In challenging his convictions under the federal regulations, Mr. Baldwin begins by disputing the idea the regulations purport to articulate crimes at all. Looking at the regulations, he points out that their section headings pose these questions: “What is the policy concerning conformity with official signs and directions?” and “What is the policy concerning disturbances?” 41 C.F.R. §§ 102–74.385, 102–74.390. The regulations themselves then proceed to answer the questions their titles pose. In light of this, Mr. Baldwin submits, the regulations can be sensibly understood as articulating no more than administrative rules or policies, not crimes.
The regulations certainly do delineate policy, but that isn't all they do. Another section of the same regulatory “subpart” expressly provides that the very sections Mr. Baldwin violated can be enforced through criminal sanctions: “A person found guilty of violating any rule or regulation in this subpart ․ shall be ․ imprisoned for not more than 30 days,” subject to fines as prescribed by “title 18 of the United States Code,” or both. Id. § 102–74.450. Title 18, in turn, indicates that fines for crimes with a maximum term of imprisonment of 30 days are usually limited to no more than $5,000. See 18 U.S.C. §§ 3559(a)(8), 3571(b)(6).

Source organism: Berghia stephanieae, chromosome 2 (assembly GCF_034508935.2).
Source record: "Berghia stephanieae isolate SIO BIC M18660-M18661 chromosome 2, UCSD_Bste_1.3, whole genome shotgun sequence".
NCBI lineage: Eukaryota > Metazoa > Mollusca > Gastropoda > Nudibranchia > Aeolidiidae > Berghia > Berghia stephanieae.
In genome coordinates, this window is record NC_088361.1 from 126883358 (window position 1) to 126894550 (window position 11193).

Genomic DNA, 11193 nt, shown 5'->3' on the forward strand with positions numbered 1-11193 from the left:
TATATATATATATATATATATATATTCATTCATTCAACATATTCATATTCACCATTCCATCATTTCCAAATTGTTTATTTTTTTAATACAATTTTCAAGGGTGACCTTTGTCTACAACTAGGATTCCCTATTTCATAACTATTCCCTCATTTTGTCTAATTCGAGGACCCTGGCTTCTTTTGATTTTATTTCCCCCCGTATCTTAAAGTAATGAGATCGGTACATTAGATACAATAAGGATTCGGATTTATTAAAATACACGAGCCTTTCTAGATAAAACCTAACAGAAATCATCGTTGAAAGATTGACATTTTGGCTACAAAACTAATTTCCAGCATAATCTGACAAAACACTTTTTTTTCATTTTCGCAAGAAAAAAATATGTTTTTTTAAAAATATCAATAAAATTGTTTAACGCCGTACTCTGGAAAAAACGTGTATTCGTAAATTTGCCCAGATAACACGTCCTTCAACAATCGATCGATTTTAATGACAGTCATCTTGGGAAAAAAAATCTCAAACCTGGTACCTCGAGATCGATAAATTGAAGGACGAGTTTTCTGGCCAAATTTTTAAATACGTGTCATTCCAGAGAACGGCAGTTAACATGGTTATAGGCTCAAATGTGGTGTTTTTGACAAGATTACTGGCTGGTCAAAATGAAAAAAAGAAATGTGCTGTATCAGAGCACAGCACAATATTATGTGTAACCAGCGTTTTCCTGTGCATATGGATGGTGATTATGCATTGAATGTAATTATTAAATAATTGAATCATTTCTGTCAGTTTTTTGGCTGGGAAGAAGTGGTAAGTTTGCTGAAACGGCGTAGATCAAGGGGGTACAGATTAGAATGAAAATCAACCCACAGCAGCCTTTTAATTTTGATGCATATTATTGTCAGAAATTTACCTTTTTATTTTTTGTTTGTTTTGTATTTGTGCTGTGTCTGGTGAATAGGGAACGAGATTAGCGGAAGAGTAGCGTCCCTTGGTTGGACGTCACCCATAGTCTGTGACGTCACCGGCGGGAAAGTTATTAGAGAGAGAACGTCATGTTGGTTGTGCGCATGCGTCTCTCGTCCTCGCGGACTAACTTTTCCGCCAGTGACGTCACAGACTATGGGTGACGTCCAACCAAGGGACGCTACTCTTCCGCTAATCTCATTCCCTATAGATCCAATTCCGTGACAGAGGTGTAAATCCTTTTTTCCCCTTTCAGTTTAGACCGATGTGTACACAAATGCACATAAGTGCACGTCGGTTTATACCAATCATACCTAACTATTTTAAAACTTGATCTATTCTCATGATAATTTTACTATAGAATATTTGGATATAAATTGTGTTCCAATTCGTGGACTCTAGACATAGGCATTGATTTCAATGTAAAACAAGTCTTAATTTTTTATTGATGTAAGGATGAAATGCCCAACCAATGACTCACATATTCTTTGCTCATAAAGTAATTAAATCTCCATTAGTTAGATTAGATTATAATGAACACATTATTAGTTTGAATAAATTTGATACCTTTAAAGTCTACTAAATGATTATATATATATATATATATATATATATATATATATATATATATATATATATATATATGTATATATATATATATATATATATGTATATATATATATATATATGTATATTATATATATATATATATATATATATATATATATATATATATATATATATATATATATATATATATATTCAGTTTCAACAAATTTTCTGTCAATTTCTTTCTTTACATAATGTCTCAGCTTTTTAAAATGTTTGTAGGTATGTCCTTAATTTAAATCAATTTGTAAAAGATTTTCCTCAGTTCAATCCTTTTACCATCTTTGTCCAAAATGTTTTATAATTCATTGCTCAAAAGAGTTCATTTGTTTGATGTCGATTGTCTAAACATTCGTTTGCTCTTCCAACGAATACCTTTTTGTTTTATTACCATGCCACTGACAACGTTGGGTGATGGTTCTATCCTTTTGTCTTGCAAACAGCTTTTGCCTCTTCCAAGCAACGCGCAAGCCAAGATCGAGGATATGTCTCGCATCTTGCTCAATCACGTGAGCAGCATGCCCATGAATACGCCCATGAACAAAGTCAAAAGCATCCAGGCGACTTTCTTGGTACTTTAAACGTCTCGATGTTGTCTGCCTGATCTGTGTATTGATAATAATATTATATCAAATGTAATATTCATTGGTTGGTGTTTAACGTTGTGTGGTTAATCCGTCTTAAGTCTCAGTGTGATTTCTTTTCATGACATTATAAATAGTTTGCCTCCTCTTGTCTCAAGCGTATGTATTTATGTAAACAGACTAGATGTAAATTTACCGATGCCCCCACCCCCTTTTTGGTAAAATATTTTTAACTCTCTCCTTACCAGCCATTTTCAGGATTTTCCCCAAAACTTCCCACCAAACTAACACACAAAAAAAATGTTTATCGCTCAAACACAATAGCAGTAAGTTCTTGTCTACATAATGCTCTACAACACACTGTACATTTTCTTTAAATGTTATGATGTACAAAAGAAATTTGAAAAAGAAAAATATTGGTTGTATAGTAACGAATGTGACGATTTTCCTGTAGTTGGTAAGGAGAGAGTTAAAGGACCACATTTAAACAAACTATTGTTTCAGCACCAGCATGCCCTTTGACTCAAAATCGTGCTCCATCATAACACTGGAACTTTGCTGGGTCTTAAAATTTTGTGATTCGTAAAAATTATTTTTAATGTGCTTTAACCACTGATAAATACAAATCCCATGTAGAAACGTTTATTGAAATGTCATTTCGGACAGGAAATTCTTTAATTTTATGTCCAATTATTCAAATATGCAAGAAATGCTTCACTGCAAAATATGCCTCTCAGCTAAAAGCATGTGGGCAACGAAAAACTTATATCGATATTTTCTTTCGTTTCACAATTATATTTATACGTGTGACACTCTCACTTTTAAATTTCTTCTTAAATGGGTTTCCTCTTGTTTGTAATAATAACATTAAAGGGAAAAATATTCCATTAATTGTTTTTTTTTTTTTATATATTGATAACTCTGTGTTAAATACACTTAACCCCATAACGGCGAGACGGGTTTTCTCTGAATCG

By what authority is the Executive permitted to criminalize conduct and impose jail terms in administrative regulations buried deep within the Code of Federal Regulations? Normally we don't think of regulatory agencies as entitled to announce new crimes by fiat. But with some scratching around we see that Congress did expressly authorize first the General Services Administration and then the Department of Homeland Security to establish regulations “for the protection and administration of property owned or occupied by the Federal Government” and to prescribe “reasonable” penalties of “not more than 30 days” in prison and fines in the amounts allowed by title 18. See 40 U.S.C. § 1315(c) (formerly found at 40 U.S.C. §§ 318a, 318c); cf. 6 U.S.C. § 552 (facilitating transfer of authority from GSA to DHS). So it is that the regulation at issue before us can claim at least some legislative pedigree, some measure of congressional authorization.